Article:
As a technology company, there are countless things you have to think about as part of your business continuity and disaster recovery plan, but you might be leaving some critical details out in your current plan.
All in all, it’s integral to look at your business and understand exactly what it needs to prepare for and recover from a disaster. At ITEXPO (News - Alert) Miami 2013 this morning, a panel of experts in the space discussed the issue of natural disasters as they relate to the data center.
Disaster recovery and business continuity are intertwined in many ways, but the two are still very different. In fact, according to Kevin Edwards of TELES (News - Alert) Communications Corp., disaster recovery is what to do in order to get everything back after the disaster, while business continuity is how to keep everything working during the disaster.
The key challenge in a natural disaster, according to Pam Bernardino of OpenText, is that you cannot always source with your local vendors. So, you have to think about sourcing much further away in order to stay up and running.
“At OpenText, we ensure that we are testing our plans at all times so that in the event of a disaster our system is prepared to handle that failover,” she said. “When Sandy came along, we actually operated without a glitch, so our customers could use our network seamlessly.”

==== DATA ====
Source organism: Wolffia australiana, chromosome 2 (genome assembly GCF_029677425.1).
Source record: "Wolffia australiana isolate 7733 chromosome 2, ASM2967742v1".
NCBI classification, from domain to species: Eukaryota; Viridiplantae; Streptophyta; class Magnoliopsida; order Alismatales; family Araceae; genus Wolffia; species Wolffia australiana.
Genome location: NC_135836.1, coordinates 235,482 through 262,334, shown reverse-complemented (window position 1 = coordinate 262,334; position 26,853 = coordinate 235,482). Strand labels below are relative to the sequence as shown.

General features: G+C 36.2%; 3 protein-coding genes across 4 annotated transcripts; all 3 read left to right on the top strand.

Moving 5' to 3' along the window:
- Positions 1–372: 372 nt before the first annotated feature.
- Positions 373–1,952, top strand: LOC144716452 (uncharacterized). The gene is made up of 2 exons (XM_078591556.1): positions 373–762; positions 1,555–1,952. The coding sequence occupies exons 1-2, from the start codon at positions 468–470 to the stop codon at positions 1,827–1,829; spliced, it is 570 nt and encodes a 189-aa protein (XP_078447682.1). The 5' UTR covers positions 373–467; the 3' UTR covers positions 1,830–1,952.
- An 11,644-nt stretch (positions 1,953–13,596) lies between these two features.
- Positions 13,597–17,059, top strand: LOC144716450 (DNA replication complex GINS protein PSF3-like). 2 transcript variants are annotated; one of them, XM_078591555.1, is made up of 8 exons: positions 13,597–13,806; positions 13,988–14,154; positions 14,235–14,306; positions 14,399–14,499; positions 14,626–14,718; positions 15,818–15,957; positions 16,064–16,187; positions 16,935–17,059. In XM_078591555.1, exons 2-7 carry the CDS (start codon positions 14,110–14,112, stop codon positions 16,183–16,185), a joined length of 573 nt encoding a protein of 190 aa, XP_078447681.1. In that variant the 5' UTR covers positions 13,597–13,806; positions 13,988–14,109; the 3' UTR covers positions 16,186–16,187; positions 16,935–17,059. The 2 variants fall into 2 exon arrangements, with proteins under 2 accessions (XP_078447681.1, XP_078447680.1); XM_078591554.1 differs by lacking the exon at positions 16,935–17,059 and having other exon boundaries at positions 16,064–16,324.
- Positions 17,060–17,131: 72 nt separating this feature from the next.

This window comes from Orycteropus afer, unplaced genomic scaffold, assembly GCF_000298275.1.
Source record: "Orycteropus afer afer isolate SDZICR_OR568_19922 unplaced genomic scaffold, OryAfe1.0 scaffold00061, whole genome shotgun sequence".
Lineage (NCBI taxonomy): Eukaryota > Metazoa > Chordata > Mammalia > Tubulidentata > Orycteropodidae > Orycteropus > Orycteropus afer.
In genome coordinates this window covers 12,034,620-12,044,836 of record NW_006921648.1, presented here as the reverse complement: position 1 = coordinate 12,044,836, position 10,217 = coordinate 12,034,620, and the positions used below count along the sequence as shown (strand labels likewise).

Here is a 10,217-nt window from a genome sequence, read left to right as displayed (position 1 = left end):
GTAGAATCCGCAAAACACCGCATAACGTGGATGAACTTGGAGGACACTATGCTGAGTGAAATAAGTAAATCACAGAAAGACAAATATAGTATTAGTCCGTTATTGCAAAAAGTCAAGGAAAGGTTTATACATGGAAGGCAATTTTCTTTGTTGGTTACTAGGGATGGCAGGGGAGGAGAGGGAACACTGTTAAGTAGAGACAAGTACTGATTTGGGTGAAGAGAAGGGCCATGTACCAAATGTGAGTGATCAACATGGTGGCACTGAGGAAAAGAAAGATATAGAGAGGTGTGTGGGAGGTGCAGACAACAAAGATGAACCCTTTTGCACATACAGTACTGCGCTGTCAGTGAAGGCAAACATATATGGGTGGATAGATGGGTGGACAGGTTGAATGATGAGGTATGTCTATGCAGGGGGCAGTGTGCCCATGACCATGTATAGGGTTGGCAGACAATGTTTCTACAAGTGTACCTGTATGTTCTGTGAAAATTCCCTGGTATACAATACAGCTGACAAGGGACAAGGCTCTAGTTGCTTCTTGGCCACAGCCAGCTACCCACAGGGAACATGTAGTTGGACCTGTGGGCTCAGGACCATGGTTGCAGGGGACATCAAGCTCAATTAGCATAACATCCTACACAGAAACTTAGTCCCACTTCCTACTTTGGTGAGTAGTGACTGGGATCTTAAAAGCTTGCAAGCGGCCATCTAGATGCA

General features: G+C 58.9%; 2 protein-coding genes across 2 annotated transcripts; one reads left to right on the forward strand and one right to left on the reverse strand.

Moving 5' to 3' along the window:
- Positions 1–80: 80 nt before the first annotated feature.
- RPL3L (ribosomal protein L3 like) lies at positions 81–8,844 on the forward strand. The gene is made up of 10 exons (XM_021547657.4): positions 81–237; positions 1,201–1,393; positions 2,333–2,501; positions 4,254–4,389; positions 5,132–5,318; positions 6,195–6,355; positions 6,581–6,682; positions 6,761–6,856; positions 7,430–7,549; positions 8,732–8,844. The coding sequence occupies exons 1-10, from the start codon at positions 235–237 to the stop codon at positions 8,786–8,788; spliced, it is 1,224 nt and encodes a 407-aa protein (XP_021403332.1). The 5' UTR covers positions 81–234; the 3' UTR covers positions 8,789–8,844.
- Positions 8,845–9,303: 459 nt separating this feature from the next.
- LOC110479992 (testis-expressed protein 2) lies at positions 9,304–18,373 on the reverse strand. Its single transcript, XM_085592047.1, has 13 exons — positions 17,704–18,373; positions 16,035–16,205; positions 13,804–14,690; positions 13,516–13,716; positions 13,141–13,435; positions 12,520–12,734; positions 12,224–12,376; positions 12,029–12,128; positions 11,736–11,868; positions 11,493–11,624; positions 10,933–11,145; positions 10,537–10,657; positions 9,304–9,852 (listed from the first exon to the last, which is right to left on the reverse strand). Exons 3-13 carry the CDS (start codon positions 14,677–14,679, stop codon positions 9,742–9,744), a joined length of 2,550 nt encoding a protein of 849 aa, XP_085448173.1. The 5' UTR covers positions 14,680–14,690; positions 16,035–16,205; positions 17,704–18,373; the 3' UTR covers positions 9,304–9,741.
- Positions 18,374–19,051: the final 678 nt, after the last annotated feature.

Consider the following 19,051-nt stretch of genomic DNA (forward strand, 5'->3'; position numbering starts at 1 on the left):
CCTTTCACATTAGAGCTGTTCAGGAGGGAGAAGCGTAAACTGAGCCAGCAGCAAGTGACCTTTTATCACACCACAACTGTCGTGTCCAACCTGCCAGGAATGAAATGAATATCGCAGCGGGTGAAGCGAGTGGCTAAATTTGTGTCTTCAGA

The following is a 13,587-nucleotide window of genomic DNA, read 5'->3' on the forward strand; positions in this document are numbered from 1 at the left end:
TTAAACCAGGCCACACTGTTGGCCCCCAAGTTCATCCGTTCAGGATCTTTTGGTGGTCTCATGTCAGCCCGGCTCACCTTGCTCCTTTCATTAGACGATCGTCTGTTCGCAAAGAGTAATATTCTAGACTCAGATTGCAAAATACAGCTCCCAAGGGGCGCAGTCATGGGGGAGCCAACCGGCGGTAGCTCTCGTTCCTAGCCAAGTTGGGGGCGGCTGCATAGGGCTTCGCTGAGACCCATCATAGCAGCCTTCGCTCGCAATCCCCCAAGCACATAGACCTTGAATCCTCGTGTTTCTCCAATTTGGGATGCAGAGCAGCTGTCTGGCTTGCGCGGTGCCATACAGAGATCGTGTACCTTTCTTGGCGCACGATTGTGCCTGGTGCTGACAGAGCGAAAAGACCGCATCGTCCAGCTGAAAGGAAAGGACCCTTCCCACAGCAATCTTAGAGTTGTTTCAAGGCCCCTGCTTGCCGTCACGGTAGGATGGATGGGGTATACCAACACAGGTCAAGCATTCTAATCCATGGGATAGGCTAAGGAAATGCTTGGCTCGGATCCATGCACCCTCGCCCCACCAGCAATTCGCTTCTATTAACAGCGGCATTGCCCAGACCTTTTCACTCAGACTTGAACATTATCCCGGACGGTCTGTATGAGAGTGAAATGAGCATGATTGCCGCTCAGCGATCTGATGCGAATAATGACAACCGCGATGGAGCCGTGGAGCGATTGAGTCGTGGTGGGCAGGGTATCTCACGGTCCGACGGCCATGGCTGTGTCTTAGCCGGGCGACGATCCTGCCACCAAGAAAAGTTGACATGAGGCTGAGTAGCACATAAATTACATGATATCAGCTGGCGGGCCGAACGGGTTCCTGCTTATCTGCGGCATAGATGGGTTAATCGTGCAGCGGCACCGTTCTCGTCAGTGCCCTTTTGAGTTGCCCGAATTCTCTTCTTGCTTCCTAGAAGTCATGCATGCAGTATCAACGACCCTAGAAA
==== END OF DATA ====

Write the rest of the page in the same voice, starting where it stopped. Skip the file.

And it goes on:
OpenText has its network, service and disaster recovery plans set up so that company can handle an entire network’s load out in multiple locations. The company has configured its network so that it is geographically dispersed so it can be easily moved to provide seamless service to customers.
People tend to devise plans that handle every area of operations within a company, whether it’s integral or not, which ultimately wastes money. “There is an expense to planning for disasters and you don’t need to back up areas of your business for disasters that aren’t critical,” said Edwards.
Overall, there are some disasters like Hurricane Sandy and Hurricane Katrina that you can’t completely prepare for. “You have to remember that when they strikes, not only are you impacted, everyone is impacted – you are on your own,” he continued.
So, ask yourself, how you can fill the gap when someone is trying to figure out how to protect their house? It is key to figure out a strategy to get the word out about the disaster to employees, customers and vendors that are not in the area to know what is going on.
Fortunately, cloud solutions offer advantages for disaster recovery and business continuity today. When it comes to natural disasters, the cloud gives companies every bit of disaster recovery that they could possibly ask for, according to Bernardino.
Edwards added, “Companies have to look at what they need and there is a plethora of solutions out there in the cloud.”
Today, a lot of companies will say they have disaster recovery plans, but Bernardino strong urges that you ask to actually see those plans, see how often those plans are updated and tested in order to ensure that their plan works.
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Edited by Braden Becker